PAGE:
Most or perhaps all of these discs can stand comparison as “authoritative” or benchmark recordings alongside those by any other artist. My one caveat is that Martha (and friends) on some of these recordings take fast movements at tempi that mortal musicians attempt only at great peril. It makes for thrilling music-making (as a listener!) although occasionally I found myself wishing she had played only a little slower in some concerti movements to allow secondary themes to emerge more from the texture.
Martha’s solo CDs occur early in the set – she abandoned solo performance in the early 1980s and has performed chamber music or concerti almost exclusively for decades. Her final solo album – Schumann’s Kinderszenen and Kreisleriana – was released in 1984.
The solo recordings are dominated unsurprisingly by Chopin, whose music is featured prominently on her 1961 debut recording, and exclusively on 3 subsequent discs. Martha’s Chopin albums are luminous and among the very best ever recorded – her 1977 recording of the Préludes is the finest performance of these pieces I have ever heard.
Other composers featured on solo recordings include Brahms and Prokofiev (both only on her debut recital), Liszt, Ravel, and Schumann. A single solo recording released in 1980 features music by J.S. Bach: this superlative album includes a Toccata, a Partita, and an English Suite.
The concerti discs feature a cornucopia of standard literature including:
- Bartók: Concerto for 2 Pianos, Percussion and Orchestra
- Bartók: Piano Concerto No. 3
- Beethoven: Piano Concerti Nos. 1*, 2*, and 3
- Chopin: Piano Concerti Nos. 1 & 2
- Liszt: Piano Concerto No. 1*
- Mendelssohn: Concerto for Violin, Piano, and Strings
- Mozart: Piano Concerti Nos. 20 & 25
- Prokofiev: Piano Concerti Nos. 1 & 3*
- Rachmaninov: Piano Concerto No. 3
- Ravel: Piano Concerto in G Major*
- Schumann: Piano Concerto*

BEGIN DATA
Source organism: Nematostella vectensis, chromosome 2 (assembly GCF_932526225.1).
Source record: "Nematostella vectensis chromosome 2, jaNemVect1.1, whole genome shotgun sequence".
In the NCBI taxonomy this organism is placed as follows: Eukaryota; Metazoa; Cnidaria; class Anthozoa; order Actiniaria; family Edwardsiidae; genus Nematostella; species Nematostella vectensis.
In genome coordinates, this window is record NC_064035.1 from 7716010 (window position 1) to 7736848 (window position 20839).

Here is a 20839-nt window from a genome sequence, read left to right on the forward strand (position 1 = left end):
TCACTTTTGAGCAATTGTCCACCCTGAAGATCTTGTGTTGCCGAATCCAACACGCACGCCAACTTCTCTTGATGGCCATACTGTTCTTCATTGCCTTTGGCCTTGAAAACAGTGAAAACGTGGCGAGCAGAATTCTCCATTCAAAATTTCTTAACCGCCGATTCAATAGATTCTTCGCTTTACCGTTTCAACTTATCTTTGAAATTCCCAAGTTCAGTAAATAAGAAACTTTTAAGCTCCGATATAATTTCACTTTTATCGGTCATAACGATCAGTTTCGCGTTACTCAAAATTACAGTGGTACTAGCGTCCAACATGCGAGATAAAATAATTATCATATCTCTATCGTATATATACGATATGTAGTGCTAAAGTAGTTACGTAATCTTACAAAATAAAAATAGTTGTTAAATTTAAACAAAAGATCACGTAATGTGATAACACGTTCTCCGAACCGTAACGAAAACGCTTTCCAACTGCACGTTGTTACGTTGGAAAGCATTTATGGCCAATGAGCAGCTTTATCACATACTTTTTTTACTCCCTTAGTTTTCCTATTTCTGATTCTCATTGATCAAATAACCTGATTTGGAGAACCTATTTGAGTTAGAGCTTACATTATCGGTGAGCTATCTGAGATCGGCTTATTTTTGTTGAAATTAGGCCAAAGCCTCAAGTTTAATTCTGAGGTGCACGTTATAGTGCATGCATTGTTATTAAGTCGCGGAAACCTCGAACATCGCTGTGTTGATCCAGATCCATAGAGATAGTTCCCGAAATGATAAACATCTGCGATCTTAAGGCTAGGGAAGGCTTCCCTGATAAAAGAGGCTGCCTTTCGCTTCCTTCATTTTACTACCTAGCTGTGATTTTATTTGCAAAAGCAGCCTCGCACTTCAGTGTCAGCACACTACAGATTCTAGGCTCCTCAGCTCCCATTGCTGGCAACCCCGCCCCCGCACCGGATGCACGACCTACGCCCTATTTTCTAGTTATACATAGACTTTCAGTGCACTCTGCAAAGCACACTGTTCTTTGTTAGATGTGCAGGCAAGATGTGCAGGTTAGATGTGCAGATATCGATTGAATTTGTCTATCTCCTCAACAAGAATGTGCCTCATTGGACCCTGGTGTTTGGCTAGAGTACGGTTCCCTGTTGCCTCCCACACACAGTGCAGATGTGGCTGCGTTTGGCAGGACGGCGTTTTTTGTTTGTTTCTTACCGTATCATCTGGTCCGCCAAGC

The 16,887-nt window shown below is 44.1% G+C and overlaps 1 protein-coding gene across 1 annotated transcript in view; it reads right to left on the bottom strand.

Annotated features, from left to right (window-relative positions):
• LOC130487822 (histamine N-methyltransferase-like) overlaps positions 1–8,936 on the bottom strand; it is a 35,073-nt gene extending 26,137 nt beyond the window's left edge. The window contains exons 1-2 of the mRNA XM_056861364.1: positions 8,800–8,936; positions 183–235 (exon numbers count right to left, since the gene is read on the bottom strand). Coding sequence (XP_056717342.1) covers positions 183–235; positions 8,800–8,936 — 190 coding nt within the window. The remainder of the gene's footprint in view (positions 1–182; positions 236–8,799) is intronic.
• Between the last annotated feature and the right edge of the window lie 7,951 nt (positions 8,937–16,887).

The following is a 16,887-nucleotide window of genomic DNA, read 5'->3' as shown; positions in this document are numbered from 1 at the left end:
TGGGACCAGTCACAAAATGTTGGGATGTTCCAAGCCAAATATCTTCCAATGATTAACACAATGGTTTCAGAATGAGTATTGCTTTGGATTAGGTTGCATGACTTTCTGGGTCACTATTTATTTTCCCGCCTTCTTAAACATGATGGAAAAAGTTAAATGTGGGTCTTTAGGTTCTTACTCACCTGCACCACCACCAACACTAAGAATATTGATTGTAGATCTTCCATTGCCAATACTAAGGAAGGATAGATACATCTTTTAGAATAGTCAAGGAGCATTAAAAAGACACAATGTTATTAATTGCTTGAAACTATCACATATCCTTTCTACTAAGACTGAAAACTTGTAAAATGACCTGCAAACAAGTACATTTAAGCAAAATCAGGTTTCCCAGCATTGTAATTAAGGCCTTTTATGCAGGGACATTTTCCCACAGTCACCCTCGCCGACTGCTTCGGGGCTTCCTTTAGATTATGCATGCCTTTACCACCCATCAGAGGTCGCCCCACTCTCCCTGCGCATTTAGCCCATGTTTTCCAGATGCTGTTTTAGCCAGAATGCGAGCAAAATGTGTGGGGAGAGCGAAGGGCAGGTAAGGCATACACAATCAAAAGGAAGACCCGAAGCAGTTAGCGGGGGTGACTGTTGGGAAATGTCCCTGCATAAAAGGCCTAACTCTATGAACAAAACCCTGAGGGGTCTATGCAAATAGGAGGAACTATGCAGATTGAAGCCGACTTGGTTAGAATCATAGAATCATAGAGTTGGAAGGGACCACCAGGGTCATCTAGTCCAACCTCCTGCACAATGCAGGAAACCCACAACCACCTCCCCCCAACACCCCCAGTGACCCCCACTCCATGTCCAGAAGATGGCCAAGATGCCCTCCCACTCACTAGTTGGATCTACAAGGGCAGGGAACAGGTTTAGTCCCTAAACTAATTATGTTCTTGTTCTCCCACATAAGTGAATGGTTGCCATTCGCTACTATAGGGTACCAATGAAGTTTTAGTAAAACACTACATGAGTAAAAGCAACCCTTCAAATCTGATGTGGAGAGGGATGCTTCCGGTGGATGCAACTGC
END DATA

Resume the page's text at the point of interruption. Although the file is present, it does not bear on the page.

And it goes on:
- Shostakovich: Concerto for Piano, Trumpet, and Strings
- Tchaikovsky: Piano Concerto No. 1*
The collection features multiple recordings (often separated by decades) of those concerti marked * in the list above, and are a mixture of live and studio recordings.
In total there are 13 different conductors and 12 different orchestras featured on the concerti. Pride of place goes to Claudio Abbado, who conducts 10 of the concerti with 4 different orchestras over the course of her career: from Martha’s very first concerti release of Prokofiev 3 and the Ravel G Major released in 1967, to the pair of Mozart concerti they recorded at the Lucerne Festival in 2013.
More than half of this collection is recordings of chamber music, which is one the best qualities of the box set – not only is Martha featured on every disc, but she makes music with some of the finest musicians in the world here.
At the heart of this remarkable chamber music collection are the recordings she made with violinist Gidon Kremer and cellist Mischa Maisky – 7 duo CDs with each of these acclaimed musicians individually, and 3 more with them together in larger ensembles. Among the chamber works Martha recorded recorded with Kremer and Maisky are music by J.S. Bach, Bartók, Chopin (of course), Debussy, Franck, Janáček, Messiaen, Prokofiev, Schumann, Shostakovich, and Stravinsky, but the shining jewels of all are their magisterial and authoritative complete cycles across 6 CDs of the sonatas for violin and piano and for cello and piano (respectively), by Ludwig van Beethoven.
Another remarkable facet of the set are the recordings for piano duo or piano duet, 4 of which feature Martha’s lifelong friend, the Brazilian pianist Nelson Freire. An unusual array of seldom-recorded repertoire is here, including well-known piano duo works like Rachmaninov’s Symphonic Dances, Ravel’s Ma Mère l’Oye, Sain-Saëns’ Carnival of the Animals, Brahms’ Variations on a Theme by Joseph Haydn and his beloved Liebeslieder, Op. 52 for choir with piano duet, – as well as less-often heard arrangements of symphonic masterworks like Prokofiev’s Suite from Cinderella and Tchaikovsky’s Nutcracker Suite. I was frankly blown away by Martha and Nelson’s amazing recording of Rachmaninov’s Suite No. 2, Op. 17 for piano duo, an astounding performance of a fascinating piece I had never heard before.
There are many gems like this to be found in this collection. One of the most touching is the live piano duo recital she gave with fellow Argentine music legend Daniel Barenboim in Berlin on April 19, 2014. She was 72, he was 71. Their performances of Mozart’s Sonata for 2 Pianos in D Major, Schubert’s Variations on an Original Theme in A flat major, and Stravinsky’s The Rite of Spring is at turns elegant, intimate, exhilarating, savage.
Excerpts from Martha Argerich & Daniel Barenboim in recital, April 19, 2014, Philharmonie, Berlin.
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There are other Martha Argerich box sets available – Warner Classics released The Warner Classics Recordings, a 20 CD collection, and Sony released a 5 CD set The Complete Sony Classical Recordings. All three of these collections were put together to commemorate Martha’s 75th birthday.
If you can only get one, get the Deutsche Grammophon.